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Photo of a grolar or pizzly bear (a hybrid of a polar and grizzly bear) sleeping on a rock

Hybridization between Polar and Grizzly bears may not be as common as we think, according to new research by Ruth Rivkin and other. Photo credit: Stefan David, Flikr

UM researcher helps to track Grolar or Pizzly bears

UM researcher, Ruth Rivkin, is part of a team that developed a chip to track hybridization between polar and grizzly bears.

June 13, 2024 — 

A UM researcher is part of team of North American researchers who used a new chip to track the diversity and hybridization between polar bears and grizzly bears. Ruth Rivkin, postdoctoral research fellow with Polar Bears International, University of Manitoba, and the San Diego Zoo Wildlife Alliance and the team just published their findings of the first-ever large-scale analysis of how often hybrids of polar and grizzly bears exist in the wild in the journal, Conservation Genetics Resources.

Rivkin and researchers from Environment and Climate Change Canada, Polar Bears International, MacEwan University, Government of Northwest Territories, and San Diego Zoo Wildlife Alliance developed an innovative SNP genetic sequencing chip, a new tool, to analyze samples from polar and grizzly bears. Their report analyzed 371 historic polar bear and 440 historic grizzly bear samples from across Canada, Alaska, and Greenland and confirmed that only the eight already-known are hybrids, thus underscoring the rarity of hybridization. 

Range expansion, facilitates hybridization of two large carnivores

“Polar bears evolved from grizzly bears several hundred thousand years ago and although gene flow has occurred between the two species in the past, it appears that recent hybridization is restricted to a small group of polar bears and brown bears in the western Arctic,” says co-author Evan Richardson, Research Scientist at Environment and Climate Change Canada, adding, “This study develops a new genomic toolset to rapidly detect hybrids and indicates that contemporary hybridization is not a conservation concern.”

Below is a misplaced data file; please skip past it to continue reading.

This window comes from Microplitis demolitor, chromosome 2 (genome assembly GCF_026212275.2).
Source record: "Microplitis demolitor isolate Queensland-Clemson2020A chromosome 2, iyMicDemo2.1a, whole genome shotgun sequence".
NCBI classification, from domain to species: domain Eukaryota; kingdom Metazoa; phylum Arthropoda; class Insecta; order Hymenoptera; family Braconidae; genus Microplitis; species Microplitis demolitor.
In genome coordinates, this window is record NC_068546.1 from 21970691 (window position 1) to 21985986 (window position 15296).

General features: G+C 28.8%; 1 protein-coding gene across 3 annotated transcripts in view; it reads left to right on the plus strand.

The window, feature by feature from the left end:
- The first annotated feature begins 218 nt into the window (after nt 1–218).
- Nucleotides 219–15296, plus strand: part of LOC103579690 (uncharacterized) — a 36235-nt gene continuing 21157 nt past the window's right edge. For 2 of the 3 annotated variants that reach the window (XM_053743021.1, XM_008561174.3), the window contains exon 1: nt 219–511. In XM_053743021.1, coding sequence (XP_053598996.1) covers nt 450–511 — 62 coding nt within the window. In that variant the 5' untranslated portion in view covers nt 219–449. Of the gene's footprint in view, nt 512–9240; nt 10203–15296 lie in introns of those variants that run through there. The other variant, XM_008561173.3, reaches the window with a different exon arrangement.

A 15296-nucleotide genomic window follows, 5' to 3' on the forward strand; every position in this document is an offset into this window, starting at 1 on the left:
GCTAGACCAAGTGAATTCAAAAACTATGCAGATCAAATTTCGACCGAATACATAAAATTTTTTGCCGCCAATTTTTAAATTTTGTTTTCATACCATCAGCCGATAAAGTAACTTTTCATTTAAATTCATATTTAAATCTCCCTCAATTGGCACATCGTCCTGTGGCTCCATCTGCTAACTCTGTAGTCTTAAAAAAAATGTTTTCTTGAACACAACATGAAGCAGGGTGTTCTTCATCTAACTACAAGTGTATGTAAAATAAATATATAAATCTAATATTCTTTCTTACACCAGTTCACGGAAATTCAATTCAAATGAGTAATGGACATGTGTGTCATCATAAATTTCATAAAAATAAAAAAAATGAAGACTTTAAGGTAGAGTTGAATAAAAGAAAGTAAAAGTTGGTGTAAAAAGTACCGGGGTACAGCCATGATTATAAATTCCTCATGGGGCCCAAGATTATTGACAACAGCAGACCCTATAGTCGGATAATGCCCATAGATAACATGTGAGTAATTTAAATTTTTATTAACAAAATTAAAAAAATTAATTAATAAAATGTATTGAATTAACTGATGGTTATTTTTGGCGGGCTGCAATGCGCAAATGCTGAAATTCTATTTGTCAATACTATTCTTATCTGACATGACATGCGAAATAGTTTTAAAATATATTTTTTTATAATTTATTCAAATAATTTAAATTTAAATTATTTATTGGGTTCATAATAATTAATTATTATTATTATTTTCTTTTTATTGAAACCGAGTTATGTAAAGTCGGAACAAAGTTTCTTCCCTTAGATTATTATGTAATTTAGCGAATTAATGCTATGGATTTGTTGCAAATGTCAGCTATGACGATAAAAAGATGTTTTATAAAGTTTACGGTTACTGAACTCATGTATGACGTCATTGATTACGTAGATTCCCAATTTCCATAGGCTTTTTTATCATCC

Hybridization, increasing but rare

This report answers the question of, “How many polar-grizzly bear hybrids are there?” which responds to an expectation that the numbers of polar-grizzly hybrids were increasing. Out of 819 wild grizzly and polar bears across Canada, Alaska, and Greenland, encompassing four subpopulations, this report found that only eight hybrids exist, or 1 per cent of the samples, collected between 1975 and 2015. The first hybrid did not appear until 2006. While it is a rare occurrence, it is a recent one, suggesting hybridization is a result of warming temperatures causing their habitats to increasingly overlap. 

“We were surprised to find no new cases of polar-grizzly hybrids despite speculation of increasing numbers,” says Rivkin, who also co-authored the study. “We’re proud that this new chip allows rapid identification of polar-grizzly bear hybrids, which will be an important tool as the climate warms and polar and grizzly bears come increasingly into contact.”

About hybrids (also known as pizzly bears or grolar bears)

Hybrids of grizzly and polar bears are often referred to as grolar or pizzly bears depending on the paternal lineage, i.e., a grolar bear when the father is a grizzly bear, and a pizzly bear when the father is a polar bear. This study confirms the existence of eight known grolar bears in the wild as the descendants of one female polar bear. Hybridization is only possible in areas where grizzly and polar bear distributions overlap (thus excluding regions like the high Arctic). Hybridization is uncommon but expected to increase as climate change pushes grizzly bears northward, increasingly into polar bear territories, but hybrids are still ill-suited to adapt to the changing Arctic

“This report underscores that hybridization is remarkably rare, and that hybridization is not an adaptive capability of polar bears,” says Geoff York, senior director of research and policy at Polar Bears International, who was not involved in the report. “The report introduces a new tool for wildlife managers to use as they evolve their strategies due to a warming climate and changing ecosystems.” 

Technological breakthrough

This research developed the new 8K genotyping chip, called the Ursus maritimus V2 SNP chip, which is a genetic tool used to analyze polar bear samples in a lab. It reads the genetic samples, allowing rapid and reliable genome analysis and spots polar bear-grizzly hybrids with 100 per cent accuracy. The Ursus maritimus V2 SNP chip is a result of years of development through the Genomics Research and Development Initiative STAGE funding by Environment and Climate Change Canada. The authors had access to long-term, robust polar bear data from Canadian government and territorial monitoring programs, which have been collecting data since 1966, and which were critical to the research and Ursus maritimus V2 SNP chip development. This chip is an important tool for wildlife managers, scientists, policymakers, and conservationists to identify hybrid bears and further enable their protection and more effective wildlife management. 

“Our newly developed technology allows rapid and accurate consideration of over 8,000 genetic markers in polar bears,” notes lead author Dr. Joshua Miller, Assistant Professor, Biological Sciences, MacEwan University, adding “This will allow for the assessment and monitoring of genetic diversity, which is a key part of a species’ ability to survive changing environmental conditions.”

Research at the University of Manitoba is partially supported by funding from the Government of Canada Research Support Fund.

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